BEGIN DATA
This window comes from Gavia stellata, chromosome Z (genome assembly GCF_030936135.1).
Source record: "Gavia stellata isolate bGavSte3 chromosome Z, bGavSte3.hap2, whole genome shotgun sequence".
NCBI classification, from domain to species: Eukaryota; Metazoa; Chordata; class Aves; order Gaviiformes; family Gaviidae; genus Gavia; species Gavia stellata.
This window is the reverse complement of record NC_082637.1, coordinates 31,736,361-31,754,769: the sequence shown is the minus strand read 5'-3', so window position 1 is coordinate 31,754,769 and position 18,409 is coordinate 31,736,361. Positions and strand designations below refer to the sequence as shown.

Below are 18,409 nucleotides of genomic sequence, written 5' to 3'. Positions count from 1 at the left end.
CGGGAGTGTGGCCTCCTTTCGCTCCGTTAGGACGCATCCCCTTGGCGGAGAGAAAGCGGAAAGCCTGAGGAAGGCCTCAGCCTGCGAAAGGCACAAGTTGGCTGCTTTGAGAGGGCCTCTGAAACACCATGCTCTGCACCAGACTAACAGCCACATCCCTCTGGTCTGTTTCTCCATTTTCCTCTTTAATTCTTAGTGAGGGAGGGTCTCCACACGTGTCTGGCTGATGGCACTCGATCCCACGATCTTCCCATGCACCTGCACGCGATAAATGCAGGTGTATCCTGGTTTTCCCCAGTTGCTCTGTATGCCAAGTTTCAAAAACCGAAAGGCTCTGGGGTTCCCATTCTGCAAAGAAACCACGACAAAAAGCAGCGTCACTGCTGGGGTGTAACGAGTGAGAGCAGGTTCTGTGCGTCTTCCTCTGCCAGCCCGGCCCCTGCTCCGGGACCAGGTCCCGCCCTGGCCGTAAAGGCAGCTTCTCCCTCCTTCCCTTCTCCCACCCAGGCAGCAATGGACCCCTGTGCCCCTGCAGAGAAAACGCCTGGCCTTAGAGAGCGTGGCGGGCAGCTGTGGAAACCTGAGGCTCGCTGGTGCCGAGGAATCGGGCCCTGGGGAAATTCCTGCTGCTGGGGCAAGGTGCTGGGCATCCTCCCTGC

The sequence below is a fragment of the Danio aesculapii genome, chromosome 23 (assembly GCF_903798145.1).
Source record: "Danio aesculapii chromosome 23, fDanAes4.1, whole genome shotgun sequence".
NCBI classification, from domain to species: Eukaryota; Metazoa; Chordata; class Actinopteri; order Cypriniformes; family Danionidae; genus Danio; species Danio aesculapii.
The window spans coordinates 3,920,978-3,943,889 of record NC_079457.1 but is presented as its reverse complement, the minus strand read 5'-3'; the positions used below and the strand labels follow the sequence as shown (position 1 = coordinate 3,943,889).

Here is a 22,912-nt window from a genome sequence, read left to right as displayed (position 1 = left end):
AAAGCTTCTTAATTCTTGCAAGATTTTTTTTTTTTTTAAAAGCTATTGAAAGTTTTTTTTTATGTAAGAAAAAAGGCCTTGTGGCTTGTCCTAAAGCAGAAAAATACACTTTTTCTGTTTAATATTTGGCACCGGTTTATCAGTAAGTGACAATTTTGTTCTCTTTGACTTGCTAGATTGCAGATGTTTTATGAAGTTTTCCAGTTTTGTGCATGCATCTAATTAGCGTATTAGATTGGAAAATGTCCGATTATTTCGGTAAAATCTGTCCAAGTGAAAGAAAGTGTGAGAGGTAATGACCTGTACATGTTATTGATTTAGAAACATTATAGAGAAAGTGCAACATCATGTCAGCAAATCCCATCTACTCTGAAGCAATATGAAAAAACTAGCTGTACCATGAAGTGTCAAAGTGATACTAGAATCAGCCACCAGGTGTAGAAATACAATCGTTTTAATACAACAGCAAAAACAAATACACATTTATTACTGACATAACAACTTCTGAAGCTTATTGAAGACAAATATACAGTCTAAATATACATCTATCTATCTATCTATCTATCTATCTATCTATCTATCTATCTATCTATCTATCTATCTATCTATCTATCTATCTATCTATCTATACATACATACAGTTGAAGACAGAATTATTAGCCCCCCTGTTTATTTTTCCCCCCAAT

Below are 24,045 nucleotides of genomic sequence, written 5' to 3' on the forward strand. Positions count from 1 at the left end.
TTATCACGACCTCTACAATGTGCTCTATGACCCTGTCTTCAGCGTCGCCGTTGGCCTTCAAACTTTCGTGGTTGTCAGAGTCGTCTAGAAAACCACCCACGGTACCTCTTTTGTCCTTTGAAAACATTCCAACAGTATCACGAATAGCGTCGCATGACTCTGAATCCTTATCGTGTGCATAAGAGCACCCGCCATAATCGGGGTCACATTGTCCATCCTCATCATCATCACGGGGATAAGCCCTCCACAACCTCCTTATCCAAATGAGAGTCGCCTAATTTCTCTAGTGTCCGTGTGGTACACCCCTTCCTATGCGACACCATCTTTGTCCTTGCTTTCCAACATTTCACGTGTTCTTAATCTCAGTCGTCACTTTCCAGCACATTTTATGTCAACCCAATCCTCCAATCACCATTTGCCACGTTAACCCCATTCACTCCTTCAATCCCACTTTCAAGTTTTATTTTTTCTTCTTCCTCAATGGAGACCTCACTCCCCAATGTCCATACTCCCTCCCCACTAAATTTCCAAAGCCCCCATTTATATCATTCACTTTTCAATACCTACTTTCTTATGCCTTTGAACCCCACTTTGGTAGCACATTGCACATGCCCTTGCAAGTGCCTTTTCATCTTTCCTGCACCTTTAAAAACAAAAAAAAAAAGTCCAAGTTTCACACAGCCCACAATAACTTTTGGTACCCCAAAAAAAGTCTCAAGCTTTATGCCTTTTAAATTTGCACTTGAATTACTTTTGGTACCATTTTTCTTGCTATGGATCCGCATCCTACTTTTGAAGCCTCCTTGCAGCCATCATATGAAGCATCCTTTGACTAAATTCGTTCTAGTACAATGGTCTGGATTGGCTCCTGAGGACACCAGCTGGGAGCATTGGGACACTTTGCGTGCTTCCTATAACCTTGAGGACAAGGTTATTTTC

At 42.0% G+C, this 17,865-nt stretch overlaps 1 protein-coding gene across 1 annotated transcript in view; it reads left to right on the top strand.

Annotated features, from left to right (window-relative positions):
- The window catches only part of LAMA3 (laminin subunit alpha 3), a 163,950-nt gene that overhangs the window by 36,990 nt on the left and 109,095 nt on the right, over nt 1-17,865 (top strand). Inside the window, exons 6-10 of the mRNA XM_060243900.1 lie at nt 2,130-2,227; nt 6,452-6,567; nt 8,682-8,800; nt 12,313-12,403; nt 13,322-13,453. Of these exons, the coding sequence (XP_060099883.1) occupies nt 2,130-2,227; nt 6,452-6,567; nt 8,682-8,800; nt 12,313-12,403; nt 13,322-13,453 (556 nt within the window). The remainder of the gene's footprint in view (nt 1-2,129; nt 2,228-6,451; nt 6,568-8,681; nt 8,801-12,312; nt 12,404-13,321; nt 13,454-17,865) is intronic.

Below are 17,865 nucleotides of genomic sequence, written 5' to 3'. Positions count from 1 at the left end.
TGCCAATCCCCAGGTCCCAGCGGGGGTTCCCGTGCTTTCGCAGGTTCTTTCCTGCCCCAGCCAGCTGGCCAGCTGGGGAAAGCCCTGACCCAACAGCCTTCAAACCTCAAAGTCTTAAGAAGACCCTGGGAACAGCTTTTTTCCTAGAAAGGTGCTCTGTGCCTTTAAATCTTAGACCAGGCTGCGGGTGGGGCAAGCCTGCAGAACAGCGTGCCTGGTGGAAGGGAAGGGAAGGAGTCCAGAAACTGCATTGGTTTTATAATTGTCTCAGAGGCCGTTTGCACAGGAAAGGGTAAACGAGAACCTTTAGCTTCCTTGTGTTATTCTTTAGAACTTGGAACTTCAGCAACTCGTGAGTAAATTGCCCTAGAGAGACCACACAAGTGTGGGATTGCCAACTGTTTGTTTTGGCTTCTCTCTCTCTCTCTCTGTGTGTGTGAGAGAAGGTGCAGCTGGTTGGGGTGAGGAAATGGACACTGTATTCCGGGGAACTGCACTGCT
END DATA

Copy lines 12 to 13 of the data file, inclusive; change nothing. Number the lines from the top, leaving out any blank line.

AAAGCTTCTTAATTCTTGCAAGATTTTTTTTTTTTTTAAAAGCTATTGAAAGTTTTTTTTTATGTAAGAAAAAAGGCCTTGTGGCTTGTCCTAAAGCAGAAAAATACACTTTTTCTGTTTAATATTTGGCACCGGTTTATCAGTAAGTGACAATTTTGTTCTCTTTGACTTGCTAGATTGCAGATGTTTTATGAAGTTTTCCAGTTTTGTGCATGCATCTAATTAGCGTATTAGATTGGAAAATGTCCGATTATTTCGGTAAAATCTGTCCAAGTGAAAGAAAGTGTGAGAGGTAATGACCTGTACATGTTATTGATTTAGAAACATTATAGAGAAAGTGCAACATCATGTCAGCAAATCCCATCTACTCTGAAGCAATATGAAAAAACTAGCTGTACCATGAAGTGTCAAAGTGATACTAGAATCAGCCACCAGGTGTAGAAATACAATCGTTTTAATACAACAGCAAAAACAAATACACATTTATTACTGACATAACAACTTCTGAAGCTTATTGAAGACAAATATACAGTCTAAATATACATCTATCTATCTATCTATCTATCTATCTATCTATCTATCTATCTATCTATCTATCTATCTATCTATCTATCTATCTATCTATCTATACATACATACAGTTGAAGACAGAATTATTAGCCCCCCTGTTTATTTTTCCCCCCAAT

Below are 24,045 nucleotides of genomic sequence, written 5' to 3' on the forward strand. Positions count from 1 at the left end.